• Not connecting PR to business objectives
    • Not defining the CEO role in the plan
    • Ego issues
    • Failing to utilize video effectively–video feeds social media
    • Wasting money on resources you don’t know or trust
    • Failing to engage early when you have to sign off on the final plan (This is demotivating).

    Discussion Question: What if your boss saw this video and decided to ask you about how to solve the "ego issue" problem? What would you tell him or her?

  • Urban Outfitters Buying an Italian Food Chain

    Urban Outfitters, a clothing and housewares retailer, will acquire the Vetri Family group of restaurants. Bloomberg's Lindsey Rupp reports on "Bloomberg Markets."

    Why is Urban Outfitters buying an Italian restaurant group?

    Is this a good management strategy? Explain.

  • Employee Wellness Monitoring

    McKinsey & Company surveyed more than 2,000 households about connected homes. The infographic below presents the findings. Also, the report is attached.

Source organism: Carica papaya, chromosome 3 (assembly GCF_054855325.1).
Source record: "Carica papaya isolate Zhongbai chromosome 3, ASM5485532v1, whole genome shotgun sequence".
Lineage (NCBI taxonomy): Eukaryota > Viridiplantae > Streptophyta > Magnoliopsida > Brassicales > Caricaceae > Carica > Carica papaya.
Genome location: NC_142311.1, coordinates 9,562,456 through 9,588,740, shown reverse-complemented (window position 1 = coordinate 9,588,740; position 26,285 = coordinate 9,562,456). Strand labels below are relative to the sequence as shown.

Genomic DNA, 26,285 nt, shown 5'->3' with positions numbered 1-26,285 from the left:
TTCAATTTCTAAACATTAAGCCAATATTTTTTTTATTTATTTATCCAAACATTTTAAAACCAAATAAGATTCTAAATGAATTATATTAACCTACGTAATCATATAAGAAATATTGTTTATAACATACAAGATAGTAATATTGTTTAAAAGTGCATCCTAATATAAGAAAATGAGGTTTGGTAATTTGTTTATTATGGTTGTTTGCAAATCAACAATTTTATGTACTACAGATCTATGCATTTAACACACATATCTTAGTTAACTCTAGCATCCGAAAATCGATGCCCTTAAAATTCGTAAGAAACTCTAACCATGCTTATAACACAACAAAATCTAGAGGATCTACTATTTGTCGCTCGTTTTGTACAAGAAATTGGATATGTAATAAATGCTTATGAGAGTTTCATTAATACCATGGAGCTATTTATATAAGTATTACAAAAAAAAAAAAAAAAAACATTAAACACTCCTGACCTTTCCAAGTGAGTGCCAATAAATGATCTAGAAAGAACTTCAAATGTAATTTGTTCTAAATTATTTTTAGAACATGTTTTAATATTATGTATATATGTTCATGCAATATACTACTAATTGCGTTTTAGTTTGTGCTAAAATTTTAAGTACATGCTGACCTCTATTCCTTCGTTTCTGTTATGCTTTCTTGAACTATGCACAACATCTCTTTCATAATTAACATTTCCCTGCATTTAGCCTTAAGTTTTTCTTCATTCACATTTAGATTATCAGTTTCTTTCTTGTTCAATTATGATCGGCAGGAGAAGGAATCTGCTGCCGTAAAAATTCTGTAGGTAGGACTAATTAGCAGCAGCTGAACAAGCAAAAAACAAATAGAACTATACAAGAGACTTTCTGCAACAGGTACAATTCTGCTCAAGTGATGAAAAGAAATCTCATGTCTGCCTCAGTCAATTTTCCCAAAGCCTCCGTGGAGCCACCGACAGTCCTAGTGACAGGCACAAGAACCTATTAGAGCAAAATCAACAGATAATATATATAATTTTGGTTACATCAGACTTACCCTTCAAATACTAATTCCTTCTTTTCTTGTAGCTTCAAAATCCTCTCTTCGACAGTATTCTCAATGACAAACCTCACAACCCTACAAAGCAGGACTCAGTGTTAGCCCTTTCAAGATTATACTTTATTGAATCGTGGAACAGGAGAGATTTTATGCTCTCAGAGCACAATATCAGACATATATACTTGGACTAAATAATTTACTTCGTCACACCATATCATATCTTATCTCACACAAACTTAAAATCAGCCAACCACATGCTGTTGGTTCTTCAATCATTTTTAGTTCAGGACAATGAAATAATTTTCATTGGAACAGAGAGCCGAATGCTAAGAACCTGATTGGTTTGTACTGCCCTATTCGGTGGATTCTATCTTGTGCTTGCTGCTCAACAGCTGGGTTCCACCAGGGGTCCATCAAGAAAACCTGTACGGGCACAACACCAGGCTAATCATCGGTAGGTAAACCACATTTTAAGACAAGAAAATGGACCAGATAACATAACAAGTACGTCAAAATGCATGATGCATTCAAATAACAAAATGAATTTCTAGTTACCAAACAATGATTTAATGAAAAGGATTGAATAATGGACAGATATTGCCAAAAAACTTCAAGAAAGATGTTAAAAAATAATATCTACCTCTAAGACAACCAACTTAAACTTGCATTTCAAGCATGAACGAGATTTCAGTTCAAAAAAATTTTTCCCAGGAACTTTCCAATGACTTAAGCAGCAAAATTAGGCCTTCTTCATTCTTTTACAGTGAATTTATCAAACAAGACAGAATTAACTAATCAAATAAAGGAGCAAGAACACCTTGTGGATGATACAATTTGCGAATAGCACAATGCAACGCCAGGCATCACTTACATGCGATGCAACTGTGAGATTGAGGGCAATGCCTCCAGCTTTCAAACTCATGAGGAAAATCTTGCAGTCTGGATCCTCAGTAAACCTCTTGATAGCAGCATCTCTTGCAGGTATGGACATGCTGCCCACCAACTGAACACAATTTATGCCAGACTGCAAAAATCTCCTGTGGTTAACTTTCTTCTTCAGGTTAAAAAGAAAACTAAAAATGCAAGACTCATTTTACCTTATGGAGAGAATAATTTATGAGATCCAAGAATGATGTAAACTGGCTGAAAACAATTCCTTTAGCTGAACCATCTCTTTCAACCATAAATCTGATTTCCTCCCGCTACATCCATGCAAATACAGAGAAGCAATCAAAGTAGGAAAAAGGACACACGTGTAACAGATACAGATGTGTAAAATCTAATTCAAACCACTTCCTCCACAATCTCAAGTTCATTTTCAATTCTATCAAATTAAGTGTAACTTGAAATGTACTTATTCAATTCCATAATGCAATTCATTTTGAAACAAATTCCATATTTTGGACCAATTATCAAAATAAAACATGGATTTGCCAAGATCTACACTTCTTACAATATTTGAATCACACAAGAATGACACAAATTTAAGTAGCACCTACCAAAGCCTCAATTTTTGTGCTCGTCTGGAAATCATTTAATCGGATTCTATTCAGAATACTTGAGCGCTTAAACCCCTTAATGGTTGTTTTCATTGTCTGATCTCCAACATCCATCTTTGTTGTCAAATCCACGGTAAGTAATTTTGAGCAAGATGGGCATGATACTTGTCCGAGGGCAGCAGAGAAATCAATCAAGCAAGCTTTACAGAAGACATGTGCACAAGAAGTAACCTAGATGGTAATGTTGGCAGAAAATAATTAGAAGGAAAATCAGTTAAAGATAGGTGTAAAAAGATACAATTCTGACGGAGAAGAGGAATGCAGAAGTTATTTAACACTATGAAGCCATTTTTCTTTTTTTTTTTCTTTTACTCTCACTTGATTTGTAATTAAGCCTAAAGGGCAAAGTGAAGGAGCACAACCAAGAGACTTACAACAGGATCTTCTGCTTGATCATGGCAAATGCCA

One area of interest to businesses is wellness monitoring, a connected device in the report. Employees could monitor their exercise and diet.

    Some employers are offering connected devices to their employees as a benefit. Why should managers care if employees are healthy?

    What potential privacy issues can you see with an employer knowing how much you exercise and what you eat?

  • Managing Conflict

    Most of us tend to avoid conflict, but healthy disagreement is essential for growth and progress. The video below from Margaret Heffernan shows how great relationships allow conflict to help us think and grow. Dare to disagree!